U4 Anti-Corruption Resource Centre

This Anti-Corruption Helpdesk brief was produced in response to a query from a U4 Partner Agency. The U4 Helpdesk is operated by Transparency International in collaboration with the U4 Anti-Corruption Resource Centre based at the Chr. Michelsen Institute.


Please provide an overview of how civil society organisations (CSOs) can contribute to lower corruption in fragile settings. Please include any good practices in CSO community engagement and the provision of channels to report wrongdoing.

Fragile states are characterised by high vulnerabilities to economic, environmental, political, security and/or societal risks (OECD 2016). These countries can be particularly exposed to corruption as institutional safeguards are often weak or absent (Pompe 2022). Corruption can further exacerbate problems and lead to increasing fragility as it weakens the state’s authority, legitimacy and ability to deliver services and respond to citizens’ needs (Johnsøn 2016). As such, anti-corruption interventions play an important role in reducing fragility and building a more resilient state with stronger governance and accountability mechanisms.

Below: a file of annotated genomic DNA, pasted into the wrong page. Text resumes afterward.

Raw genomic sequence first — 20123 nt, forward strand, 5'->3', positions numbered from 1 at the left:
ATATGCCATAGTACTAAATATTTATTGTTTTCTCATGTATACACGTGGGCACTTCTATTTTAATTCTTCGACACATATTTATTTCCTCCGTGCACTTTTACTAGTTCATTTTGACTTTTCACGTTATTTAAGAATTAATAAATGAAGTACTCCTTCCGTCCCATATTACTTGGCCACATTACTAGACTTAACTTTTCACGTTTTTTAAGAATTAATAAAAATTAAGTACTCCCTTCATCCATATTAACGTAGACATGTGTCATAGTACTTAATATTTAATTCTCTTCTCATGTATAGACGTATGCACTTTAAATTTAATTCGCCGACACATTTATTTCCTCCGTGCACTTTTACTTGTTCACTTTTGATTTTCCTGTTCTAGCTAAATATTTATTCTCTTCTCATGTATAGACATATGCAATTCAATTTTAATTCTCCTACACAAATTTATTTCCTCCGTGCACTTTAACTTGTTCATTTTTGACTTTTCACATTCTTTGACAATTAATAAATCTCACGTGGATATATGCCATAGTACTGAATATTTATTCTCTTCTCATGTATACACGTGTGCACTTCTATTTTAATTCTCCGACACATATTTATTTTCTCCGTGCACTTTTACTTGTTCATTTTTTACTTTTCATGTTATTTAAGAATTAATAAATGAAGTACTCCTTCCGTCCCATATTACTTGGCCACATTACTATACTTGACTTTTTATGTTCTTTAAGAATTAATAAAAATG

It has been documented that top-down solutions and single-issue engagements (such as the creation of anti-corruption agencies and/or the simple application of international standards) fail in these settings as they do not address the multidimensional challenges of state fragility (Pompe 2022). As such, the literature is increasingly recognising the importance of supporting grassroots bottom-up approaches led by local civil society organisations (CSOs). These CSOs have localised knowledge on the issues facing a region, can help to rebuild trust within and between communities, support individuals to report instances of corruption, and help to implement social accountability tools which monitor the delivery of public services.


  1. Background
  2. Challenges in fragile settings
  3. Anti-corruption solutions led by CSOs
    1. Building trust within and between communities
    2. Identifying corruption hotspots
    3. Supporting people to report corruption
    4. Social accountability tools
  4. Strengthening the enabling conditions for CSOs
  5. References


Caitlin Maslen (TI)
[email protected]

Reviewed by

Guillaume Nicaise (U4)
Anoukh de Soysa and Roberto Kukutschka (TI)




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